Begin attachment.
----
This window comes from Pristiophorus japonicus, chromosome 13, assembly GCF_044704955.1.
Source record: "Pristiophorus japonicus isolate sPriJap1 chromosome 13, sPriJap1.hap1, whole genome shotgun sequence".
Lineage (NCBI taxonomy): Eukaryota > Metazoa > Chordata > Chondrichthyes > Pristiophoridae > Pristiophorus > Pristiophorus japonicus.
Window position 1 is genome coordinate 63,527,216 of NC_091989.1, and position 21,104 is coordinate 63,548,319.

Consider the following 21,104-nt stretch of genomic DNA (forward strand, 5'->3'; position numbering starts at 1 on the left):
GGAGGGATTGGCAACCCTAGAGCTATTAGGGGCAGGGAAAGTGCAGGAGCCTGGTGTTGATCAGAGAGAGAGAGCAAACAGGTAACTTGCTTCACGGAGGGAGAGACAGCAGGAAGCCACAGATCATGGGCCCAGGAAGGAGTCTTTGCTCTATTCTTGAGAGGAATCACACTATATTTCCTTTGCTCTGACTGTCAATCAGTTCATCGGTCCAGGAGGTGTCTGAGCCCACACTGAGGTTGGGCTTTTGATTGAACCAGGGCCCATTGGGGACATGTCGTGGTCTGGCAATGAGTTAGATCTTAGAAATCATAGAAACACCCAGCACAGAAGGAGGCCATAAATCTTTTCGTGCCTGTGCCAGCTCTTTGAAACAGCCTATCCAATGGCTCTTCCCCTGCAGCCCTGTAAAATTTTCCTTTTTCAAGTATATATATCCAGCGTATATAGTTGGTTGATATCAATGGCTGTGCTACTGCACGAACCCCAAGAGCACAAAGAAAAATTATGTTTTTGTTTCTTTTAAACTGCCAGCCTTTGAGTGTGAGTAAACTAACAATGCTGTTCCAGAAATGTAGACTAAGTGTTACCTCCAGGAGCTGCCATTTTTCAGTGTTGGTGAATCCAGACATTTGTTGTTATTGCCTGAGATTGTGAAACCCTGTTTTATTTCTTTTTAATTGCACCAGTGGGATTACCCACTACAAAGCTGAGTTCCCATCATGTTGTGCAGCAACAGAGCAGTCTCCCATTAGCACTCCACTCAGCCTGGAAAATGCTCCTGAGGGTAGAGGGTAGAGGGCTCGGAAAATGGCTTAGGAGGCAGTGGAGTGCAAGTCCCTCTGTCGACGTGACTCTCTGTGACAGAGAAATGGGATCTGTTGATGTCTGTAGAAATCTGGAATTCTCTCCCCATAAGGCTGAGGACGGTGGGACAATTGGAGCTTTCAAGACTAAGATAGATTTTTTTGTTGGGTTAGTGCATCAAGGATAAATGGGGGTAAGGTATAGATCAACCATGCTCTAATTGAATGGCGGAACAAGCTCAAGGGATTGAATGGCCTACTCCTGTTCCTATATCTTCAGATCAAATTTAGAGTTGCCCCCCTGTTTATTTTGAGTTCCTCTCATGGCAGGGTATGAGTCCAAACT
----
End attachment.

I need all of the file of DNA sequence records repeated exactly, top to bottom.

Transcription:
This window comes from Pristiophorus japonicus, chromosome 13, assembly GCF_044704955.1.
Source record: "Pristiophorus japonicus isolate sPriJap1 chromosome 13, sPriJap1.hap1, whole genome shotgun sequence".
Lineage (NCBI taxonomy): Eukaryota > Metazoa > Chordata > Chondrichthyes > Pristiophoridae > Pristiophorus > Pristiophorus japonicus.
Window position 1 is genome coordinate 63,527,216 of NC_091989.1, and position 21,104 is coordinate 63,548,319.

Consider the following 21,104-nt stretch of genomic DNA (forward strand, 5'->3'; position numbering starts at 1 on the left):
GGAGGGATTGGCAACCCTAGAGCTATTAGGGGCAGGGAAAGTGCAGGAGCCTGGTGTTGATCAGAGAGAGAGAGCAAACAGGTAACTTGCTTCACGGAGGGAGAGACAGCAGGAAGCCACAGATCATGGGCCCAGGAAGGAGTCTTTGCTCTATTCTTGAGAGGAATCACACTATATTTCCTTTGCTCTGACTGTCAATCAGTTCATCGGTCCAGGAGGTGTCTGAGCCCACACTGAGGTTGGGCTTTTGATTGAACCAGGGCCCATTGGGGACATGTCGTGGTCTGGCAATGAGTTAGATCTTAGAAATCATAGAAACACCCAGCACAGAAGGAGGCCATAAATCTTTTCGTGCCTGTGCCAGCTCTTTGAAACAGCCTATCCAATGGCTCTTCCCCTGCAGCCCTGTAAAATTTTCCTTTTTCAAGTATATATATCCAGCGTATATAGTTGGTTGATATCAATGGCTGTGCTACTGCACGAACCCCAAGAGCACAAAGAAAAATTATGTTTTTGTTTCTTTTAAACTGCCAGCCTTTGAGTGTGAGTAAACTAACAATGCTGTTCCAGAAATGTAGACTAAGTGTTACCTCCAGGAGCTGCCATTTTTCAGTGTTGGTGAATCCAGACATTTGTTGTTATTGCCTGAGATTGTGAAACCCTGTTTTATTTCTTTTTAATTGCACCAGTGGGATTACCCACTACAAAGCTGAGTTCCCATCATGTTGTGCAGCAACAGAGCAGTCTCCCATTAGCACTCCACTCAGCCTGGAAAATGCTCCTGAGGGTAGAGGGTAGAGGGCTCGGAAAATGGCTTAGGAGGCAGTGGAGTGCAAGTCCCTCTGTCGACGTGACTCTCTGTGACAGAGAAATGGGATCTGTTGATGTCTGTAGAAATCTGGAATTCTCTCCCCATAAGGCTGAGGACGGTGGGACAATTGGAGCTTTCAAGACTAAGATAGATTTTTTTGTTGGGTTAGTGCATCAAGGATAAATGGGGGTAAGGTATAGATCAACCATGCTCTAATTGAATGGCGGAACAAGCTCAAGGGATTGAATGGCCTACTCCTGTTCCTATATCTTCAGATCAAATTTAGAGTTGCCCCCCTGTTTATTTTGAGTTCCTCTCATGGCAGGGTATGAGTCCAAACT